There are special rules that apply when suing the City of Buffalo for personal injuries. One of these special rules requires prior written notice of defects before you can successfully bring a claim for personal injury. As with most rules there are some exceptions, including if city workers created the defect or where a ‘special use’ conferred a benefit to the city.
In the City of Buffalo, the applicable statute is section 21-2 of the Buffalo City Charter which states no civil lawsuits can be brought against the City “for damage or injuries to person or property sustained in consequence of any street, part or portion of any street including the curb thereof and any encumbrances thereon or attachments thereto, tree, bridge, viaduct, underpass, culvert, parkway or park approach, sidewalk or crosswalk, pedestrian walk or path, or traffic-control sign or signal, being defective, out of repair, unsafe, dangerous or obstructed, or in consequence of the existence or accumulation of snow or ice upon any street, bridge, viaduct, underpass, culvert, parkway or park approach, sidewalk or crosswalk, pedestrian walk or path, unless previous to the occurrence resulting in such damage or injuries written notice of such alleged condition relating to the particular place and location was actually given to the city clerk and there was a failure or neglect within a reasonable time thereafter to remedy or correct the alleged condition complained of.”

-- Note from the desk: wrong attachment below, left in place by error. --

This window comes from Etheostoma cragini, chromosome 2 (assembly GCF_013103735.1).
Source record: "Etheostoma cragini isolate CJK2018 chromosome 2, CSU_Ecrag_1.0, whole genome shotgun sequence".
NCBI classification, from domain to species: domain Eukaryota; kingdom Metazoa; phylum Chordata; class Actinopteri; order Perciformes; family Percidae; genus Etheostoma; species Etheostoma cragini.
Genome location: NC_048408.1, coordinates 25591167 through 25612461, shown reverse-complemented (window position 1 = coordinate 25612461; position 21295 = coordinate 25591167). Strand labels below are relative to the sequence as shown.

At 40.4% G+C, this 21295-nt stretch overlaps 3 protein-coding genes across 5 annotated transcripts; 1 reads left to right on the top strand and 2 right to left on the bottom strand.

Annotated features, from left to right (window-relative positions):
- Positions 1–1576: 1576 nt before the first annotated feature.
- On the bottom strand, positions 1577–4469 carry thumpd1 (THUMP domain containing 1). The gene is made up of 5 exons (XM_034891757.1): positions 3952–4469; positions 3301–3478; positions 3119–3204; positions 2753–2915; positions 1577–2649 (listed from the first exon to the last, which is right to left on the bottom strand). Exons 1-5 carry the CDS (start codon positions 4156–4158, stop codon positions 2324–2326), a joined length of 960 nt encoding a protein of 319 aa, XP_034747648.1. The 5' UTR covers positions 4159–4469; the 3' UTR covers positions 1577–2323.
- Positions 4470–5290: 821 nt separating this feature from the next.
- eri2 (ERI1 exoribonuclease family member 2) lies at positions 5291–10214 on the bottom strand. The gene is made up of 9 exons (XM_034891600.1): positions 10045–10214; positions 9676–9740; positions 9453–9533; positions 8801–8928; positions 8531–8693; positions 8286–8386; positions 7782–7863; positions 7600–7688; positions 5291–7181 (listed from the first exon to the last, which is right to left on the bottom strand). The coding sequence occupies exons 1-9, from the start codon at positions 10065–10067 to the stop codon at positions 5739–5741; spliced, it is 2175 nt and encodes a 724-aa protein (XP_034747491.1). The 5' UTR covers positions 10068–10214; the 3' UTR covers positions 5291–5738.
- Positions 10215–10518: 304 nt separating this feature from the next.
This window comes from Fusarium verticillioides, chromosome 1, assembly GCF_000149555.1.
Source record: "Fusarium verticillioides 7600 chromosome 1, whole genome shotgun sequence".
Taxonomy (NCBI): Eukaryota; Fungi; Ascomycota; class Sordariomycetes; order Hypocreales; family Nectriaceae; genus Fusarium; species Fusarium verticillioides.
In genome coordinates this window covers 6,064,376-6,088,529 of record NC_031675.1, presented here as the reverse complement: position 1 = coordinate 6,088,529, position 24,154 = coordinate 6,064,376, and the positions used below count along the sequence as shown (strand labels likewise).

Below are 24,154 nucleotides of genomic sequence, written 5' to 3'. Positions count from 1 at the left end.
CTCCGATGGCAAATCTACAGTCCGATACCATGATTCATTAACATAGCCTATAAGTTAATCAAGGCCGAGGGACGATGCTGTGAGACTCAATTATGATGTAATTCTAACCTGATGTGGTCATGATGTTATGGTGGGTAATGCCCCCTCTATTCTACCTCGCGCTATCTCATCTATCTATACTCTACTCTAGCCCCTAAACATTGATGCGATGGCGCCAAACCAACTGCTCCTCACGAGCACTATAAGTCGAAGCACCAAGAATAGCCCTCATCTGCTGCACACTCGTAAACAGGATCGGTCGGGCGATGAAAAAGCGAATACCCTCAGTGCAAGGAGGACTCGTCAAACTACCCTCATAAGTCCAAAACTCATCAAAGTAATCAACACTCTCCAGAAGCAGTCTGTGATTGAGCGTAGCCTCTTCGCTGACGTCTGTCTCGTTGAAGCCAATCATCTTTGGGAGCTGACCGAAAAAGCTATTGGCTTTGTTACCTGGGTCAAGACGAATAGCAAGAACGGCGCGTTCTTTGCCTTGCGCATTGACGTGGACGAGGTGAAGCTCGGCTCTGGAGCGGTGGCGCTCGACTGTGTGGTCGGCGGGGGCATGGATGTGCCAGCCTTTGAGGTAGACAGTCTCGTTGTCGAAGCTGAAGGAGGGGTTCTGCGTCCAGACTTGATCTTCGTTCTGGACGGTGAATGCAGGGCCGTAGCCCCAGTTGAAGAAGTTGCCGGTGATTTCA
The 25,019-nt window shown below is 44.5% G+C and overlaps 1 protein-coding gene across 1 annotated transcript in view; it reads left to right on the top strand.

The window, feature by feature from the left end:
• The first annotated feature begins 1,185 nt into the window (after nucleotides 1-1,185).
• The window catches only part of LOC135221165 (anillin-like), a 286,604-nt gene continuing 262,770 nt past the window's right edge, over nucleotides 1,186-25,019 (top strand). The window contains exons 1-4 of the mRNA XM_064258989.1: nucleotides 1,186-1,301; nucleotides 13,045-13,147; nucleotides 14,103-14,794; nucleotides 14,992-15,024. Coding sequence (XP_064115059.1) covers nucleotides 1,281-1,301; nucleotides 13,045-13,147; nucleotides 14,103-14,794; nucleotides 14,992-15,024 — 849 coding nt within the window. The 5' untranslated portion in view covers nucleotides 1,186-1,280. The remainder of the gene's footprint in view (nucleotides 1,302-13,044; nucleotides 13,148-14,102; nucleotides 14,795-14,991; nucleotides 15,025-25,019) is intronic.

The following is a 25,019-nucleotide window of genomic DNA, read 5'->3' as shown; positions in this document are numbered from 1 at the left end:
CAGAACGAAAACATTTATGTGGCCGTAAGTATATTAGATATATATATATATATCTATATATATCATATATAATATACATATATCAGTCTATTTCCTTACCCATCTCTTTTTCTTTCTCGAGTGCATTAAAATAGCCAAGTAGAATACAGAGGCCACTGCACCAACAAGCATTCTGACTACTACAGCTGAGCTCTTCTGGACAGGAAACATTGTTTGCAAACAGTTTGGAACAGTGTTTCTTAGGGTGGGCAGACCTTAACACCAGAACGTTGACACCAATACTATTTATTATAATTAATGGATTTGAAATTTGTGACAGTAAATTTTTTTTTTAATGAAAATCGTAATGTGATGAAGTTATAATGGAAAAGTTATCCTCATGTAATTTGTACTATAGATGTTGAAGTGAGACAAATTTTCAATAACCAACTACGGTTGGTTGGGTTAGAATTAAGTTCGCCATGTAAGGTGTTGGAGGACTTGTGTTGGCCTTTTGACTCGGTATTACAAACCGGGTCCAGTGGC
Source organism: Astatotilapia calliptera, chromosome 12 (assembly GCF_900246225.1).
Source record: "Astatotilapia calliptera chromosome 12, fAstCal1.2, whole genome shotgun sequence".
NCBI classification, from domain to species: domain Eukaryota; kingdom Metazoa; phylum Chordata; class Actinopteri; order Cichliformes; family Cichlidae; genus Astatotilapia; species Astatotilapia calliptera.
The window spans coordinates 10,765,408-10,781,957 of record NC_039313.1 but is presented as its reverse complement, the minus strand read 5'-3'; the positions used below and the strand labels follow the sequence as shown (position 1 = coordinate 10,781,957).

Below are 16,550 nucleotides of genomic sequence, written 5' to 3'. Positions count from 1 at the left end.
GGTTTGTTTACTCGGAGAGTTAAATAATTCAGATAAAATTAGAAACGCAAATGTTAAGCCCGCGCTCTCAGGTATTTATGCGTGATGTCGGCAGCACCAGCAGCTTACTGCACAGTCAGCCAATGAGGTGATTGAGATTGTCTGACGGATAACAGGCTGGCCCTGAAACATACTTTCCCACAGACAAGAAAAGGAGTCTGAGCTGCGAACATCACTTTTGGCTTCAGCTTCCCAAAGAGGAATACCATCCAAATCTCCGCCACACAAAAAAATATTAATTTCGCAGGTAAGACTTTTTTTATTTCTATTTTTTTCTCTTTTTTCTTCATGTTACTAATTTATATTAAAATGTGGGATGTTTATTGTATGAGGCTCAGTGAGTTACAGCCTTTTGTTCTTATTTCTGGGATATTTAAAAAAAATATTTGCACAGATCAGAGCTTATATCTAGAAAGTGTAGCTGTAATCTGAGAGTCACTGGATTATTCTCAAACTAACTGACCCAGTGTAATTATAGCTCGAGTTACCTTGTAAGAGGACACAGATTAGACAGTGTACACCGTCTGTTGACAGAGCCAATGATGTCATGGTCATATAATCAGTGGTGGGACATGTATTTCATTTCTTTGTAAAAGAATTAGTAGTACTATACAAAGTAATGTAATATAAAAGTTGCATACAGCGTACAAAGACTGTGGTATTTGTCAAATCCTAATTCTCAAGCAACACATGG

Although the statute outlines many hazard locations, New York’s highest court, the Court of Appeals, recently held that the statute can be extended to include parking lots as well (Groninger v. Village of Mamaroneck, 17 N.Y.3d 125 ).
Giving the City of Buffalo notice by calling the “311” number or telling just any employee is generally insufficient. Before the injury happens the City of Buffalo must receive notice in writing to the clerk that there was a problem, and time to fix it, before you can successfully bring a claim for injuries you suffered due to the defect.
Every case offers a unique set of facts, and although the special rule above applies in most cases, we encourage you to discuss your case with an attorney to be sure.